Now that we learned about all the details and planning that go into a person's health, we need to understand one last part of the sequence that helps tie everything together: Nutrition.
Despite some preconceived notions you may have, nutrition is incredibly important to our health. How long you work out or how organized your lifestyle is, things will be rough without the proper nutrients to keep everything running smoothly.
Throughout our lives, our dietary habits and patterns affect us in many different ways, and as we shift from children to adults, we have to make smart decisions about our health - including what we eat.
Sometimes, when someone doesn't pay attention to their dietary habits, they can become obese. Obesity is a condition mainly associated with a drastic amount of fat being stored in the body. Of course, poor diet isn't the only thing that causes obesity. A lack of exercise and overeating can (and often do) contribute to the problem, as well as the issues that come with it, such as heavy breathing, type 2 diabetes, possible heart disease, and more.
Plenty of factors play into obesity, though it is generally noted that exercise often helps with the weight loss needed to get the journey going. However, it is good to remember that under eating is also a problem, and poor nutrition on either part is bad news for sure.
Now another thing to remember that eating the proper food isn't always easy. For a while now, marketing companies have been marketing junk food to the public, whether by saying that eating their product isn't that bad, or by glorifying the repercussions that follow with this unhealthy lifestyle. Things like peer pressure can motivate you to eat unhealthily, which in return, will impact your emotional, mental and physical health in the end.
That being said, types of foods are also incredibly important. For example, it is best to eat foods that are full of nutrients - such as whole grain, vegetables, fruits, nuts and seeds. Since no food carries all the necessary nutrients needed, we need to balance out what we eat to get the right amount of everything.
Speaking of poor nutrition, something that must be kept in mind is not only what you eat, but how much you eat of it. The caloric balance is the balance of calories you eat and calories you burn by physical activity and keeping your body going. By eating too much or too little calories, you put your body in just as much danger as you would by eating only junk food.
After all, we're not looking to eat just the right amount of calories- but what comes with it. Eating food with 'empty' calories, of foods with little to no nutrients for your body will not suffice in place of nutrient dense food. Not to mention those foods with trans fats and saturated fats (like most processed food), which can aid with the development of blood sugar related diseases.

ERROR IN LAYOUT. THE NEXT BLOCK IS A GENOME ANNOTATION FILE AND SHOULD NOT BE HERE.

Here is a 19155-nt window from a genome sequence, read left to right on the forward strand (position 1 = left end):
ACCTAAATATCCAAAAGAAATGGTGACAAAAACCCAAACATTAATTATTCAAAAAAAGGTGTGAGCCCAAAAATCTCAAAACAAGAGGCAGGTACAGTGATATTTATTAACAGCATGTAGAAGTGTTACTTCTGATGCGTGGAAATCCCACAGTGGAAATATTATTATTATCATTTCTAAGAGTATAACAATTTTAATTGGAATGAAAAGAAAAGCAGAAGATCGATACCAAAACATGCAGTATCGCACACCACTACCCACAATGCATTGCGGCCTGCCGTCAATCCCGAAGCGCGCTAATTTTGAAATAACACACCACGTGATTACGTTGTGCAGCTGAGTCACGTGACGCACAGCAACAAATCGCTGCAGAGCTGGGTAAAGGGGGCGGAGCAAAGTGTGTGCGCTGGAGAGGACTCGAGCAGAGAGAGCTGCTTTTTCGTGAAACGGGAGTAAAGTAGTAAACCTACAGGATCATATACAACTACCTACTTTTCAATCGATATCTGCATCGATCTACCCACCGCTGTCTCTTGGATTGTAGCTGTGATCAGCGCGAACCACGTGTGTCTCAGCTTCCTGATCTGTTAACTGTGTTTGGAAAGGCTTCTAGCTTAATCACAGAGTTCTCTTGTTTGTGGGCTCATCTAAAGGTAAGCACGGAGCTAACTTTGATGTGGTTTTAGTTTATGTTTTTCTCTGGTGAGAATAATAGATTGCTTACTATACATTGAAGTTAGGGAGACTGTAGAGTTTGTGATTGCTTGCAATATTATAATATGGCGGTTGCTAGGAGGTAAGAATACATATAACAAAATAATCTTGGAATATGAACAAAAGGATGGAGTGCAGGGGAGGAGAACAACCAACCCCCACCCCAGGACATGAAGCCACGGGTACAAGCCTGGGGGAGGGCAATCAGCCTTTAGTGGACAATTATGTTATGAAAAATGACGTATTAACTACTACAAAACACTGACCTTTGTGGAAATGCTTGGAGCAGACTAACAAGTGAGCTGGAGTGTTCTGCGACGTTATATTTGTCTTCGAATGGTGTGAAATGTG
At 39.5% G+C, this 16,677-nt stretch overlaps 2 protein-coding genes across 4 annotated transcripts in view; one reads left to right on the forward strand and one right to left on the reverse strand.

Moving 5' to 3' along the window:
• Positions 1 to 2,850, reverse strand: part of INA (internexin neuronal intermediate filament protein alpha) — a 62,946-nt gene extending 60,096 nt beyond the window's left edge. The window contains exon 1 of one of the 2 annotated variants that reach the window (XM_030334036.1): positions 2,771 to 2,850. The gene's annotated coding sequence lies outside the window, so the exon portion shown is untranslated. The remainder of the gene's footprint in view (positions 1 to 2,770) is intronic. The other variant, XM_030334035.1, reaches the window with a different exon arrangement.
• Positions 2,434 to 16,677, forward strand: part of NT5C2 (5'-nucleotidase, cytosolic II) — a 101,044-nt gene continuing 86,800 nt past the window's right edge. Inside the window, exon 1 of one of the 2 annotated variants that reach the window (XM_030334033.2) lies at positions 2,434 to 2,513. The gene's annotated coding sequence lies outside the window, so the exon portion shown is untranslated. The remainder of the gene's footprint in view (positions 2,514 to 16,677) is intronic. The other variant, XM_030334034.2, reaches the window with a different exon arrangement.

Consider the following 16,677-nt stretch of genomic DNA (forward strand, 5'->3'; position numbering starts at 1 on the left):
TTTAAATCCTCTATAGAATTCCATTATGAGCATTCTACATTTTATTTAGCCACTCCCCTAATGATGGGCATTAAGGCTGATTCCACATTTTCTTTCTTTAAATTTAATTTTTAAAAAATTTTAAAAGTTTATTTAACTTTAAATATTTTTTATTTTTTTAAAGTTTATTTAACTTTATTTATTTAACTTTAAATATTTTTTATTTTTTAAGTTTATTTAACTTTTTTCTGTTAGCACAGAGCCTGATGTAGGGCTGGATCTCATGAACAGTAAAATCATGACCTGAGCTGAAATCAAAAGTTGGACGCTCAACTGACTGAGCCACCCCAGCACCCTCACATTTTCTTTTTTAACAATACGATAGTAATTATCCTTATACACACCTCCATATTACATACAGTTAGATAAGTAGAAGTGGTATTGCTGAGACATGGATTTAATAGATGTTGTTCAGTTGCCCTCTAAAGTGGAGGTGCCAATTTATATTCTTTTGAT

So how exactly can we keep track of which foods have the right amount of nutrients and calories for us? Well, other than the usual of checking with your doctor, you can look at food labels, which will tell you not only how much it gives you, but how much is recommended for you to eat.
Essentially, we want the right amount of carbohydrates, proteins and fats in our caloric intake, as well as a dozen or so nutrients. the recommended amount is that Proteins should take up to 10 - 35 % of our caloric intake, whereas carbohydrates range from 45 - 65 % and fats range from 20 - 35 %.
Other than that, eating healthily might be too expensive - especially if buying something that's ethically sourced or not laden with pesticides. Just remember that you can be healthy on a budget as well. You can buy healthy protein food like chicken and beef on sale, and buy canned or dried fruits and vegetables. It's not the healthiest option, but it's a step, and it's doing your body justice.
Finally, the last thing you need to consider is FAD diets, or rather, why you shouldn't consider doing them at all. FAD diets are diets that promise to make you healthy without exercise, most of them claiming to help you lose lots of fat in a short period of time, although you are usually losing water weight instead.
However, no matter how promising it sounds, the repercussions of these diets are not worth it. Restricting certain foods (as most FAD diets do) usually work only for a short amount of time, and harm your body in the long run. In addition to feeling fatigue and having a severe lack in vitamins and minerals, you can have constipation, nausea and headaches..
There are many of FAD diets, ranging from ones as extreme as swallowing a tape worm so that the parasite will eat your food before you can gain weight, to things slightly more mild as eating food similar to what cavemen ate during the Paleolithic Era.